Let me begin by saying that I do not care for Donizetti's opera. I am just not a big Donizetti fan. However, I am a Sir Walter Scott fan and I love his tale of The Bride of Lammermoor, taken from an actual incident. According to one article:
The Bride of Lammermoor is based on a real-life family tragedy that Scott had heard as a boy from his maternal great-aunt Margaret Swinton and which became one of his mother's favourite fireside tales. Scott's heroine Lucy Ashton, derives from Janet Dalrymple, daughter of the great jurist James Dalrymple, first Viscount Stair. The Stairs were a landowning family sympathetic to the Covenanters, but Janet become secretly engaged to the Royalist third Lord Rutherford. She was compelled to confess the engagement when presented with a suitor approved by her parents and forced by a despotic mother to retract her vow. On the night of her marriage to her parent's approved choice, she seriously wounded her bridegroom in a fit of insanity and died a fortnight later without recovering her senses. Besides oral sources, Scott would have been familiar with written accounts of the episode in Robert Law's Memorialls and Sir William Hamilton of Whitelaw's 'Satyre on the Familie of Stairs', both of which add a supernatural element to the story.
Scott transfers an event which took place in 1669 to the years immediately preceding the Union of Scotland and England in 1707. The tragedy of Lucy Ashton unfolds against the persistent threat of a French-backed Jacobite uprising and the absence of effective government in Scotland. The geographical setting is transferred from the West of Scotland to the Eastern Borders. Various Berwickshire locations have been proposed as settings for the novel but none convincingly.
Here is a synopsis of Scott's version:Once again, two young lovers are parted, against their will, by circumstances beyond their control. In this case, the insanity and murder which result reveal the psychological turmoil inflicted upon Lucy by the pressure of her family, who care more about political gain than about her happiness or mental equilibrium. Scott skillfully builds up to the moment when Lucy snaps. We may think that such parental conniving and manipulation belonged only to the "old days" but even now there are many parents who care more about their children being materially successful than about their virtue or spiritual well-being. Share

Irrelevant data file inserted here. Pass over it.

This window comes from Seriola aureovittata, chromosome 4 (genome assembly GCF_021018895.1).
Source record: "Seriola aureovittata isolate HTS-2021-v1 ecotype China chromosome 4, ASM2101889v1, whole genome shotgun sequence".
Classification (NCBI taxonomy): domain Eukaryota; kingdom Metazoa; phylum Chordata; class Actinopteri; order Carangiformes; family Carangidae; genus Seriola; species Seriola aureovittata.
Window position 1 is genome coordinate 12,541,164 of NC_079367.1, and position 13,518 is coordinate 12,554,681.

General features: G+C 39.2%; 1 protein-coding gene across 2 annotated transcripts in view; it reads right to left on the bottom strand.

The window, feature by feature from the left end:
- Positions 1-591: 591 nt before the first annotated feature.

The novel's hero, Edgar, the Master of Ravenswood, inherits his father's hatred of Sir William Ashton, whom both blame for their family's ruin. The Ravenswoods have been stripped of their title following the Glorious Revolution and have subsequently lost their estate to Sir William, as a result of legal machinations, retaining only the dismal tower of Wolf's Crag. Inadvertently, however, Edgar saves the life of Sir William's daughter Lucy, and both fall deeply in love. A changing political climate leads Sir William to make his peace with Edgar. He looks favorably upon his attachment to Lucy, and the couple become secretly engaged. But when Lucy's despotic mother, Lady Ashton, arrives on the scene, she forbids all correspondence between the youngsters, and favors the suit of the Laird of Bucklaw, a political and personal enemy of Ravenswood. Put under severe pressure, Lucy agrees to marry Bucklaw but insists on writing to Edgar asking him to release her from her pledge. Lady Ashton intercepts the letter, and Lucy, assuming that Ravenswood is now indifferent to her, despairingly fixes the wedding day. Barely has the ceremony been performed, however, that Ravenswood appears and challenges Lucy's brother and new husband to combat. In that same night Lucy stabs and seriously wounds Bucklaw. She is found in convulsions and dies shortly afterwards without recovering her sanity. Further tragedy occurs when Ravenswood perishes in quicksand (in fulfillment of a prophecy) while riding to meet his antagonists.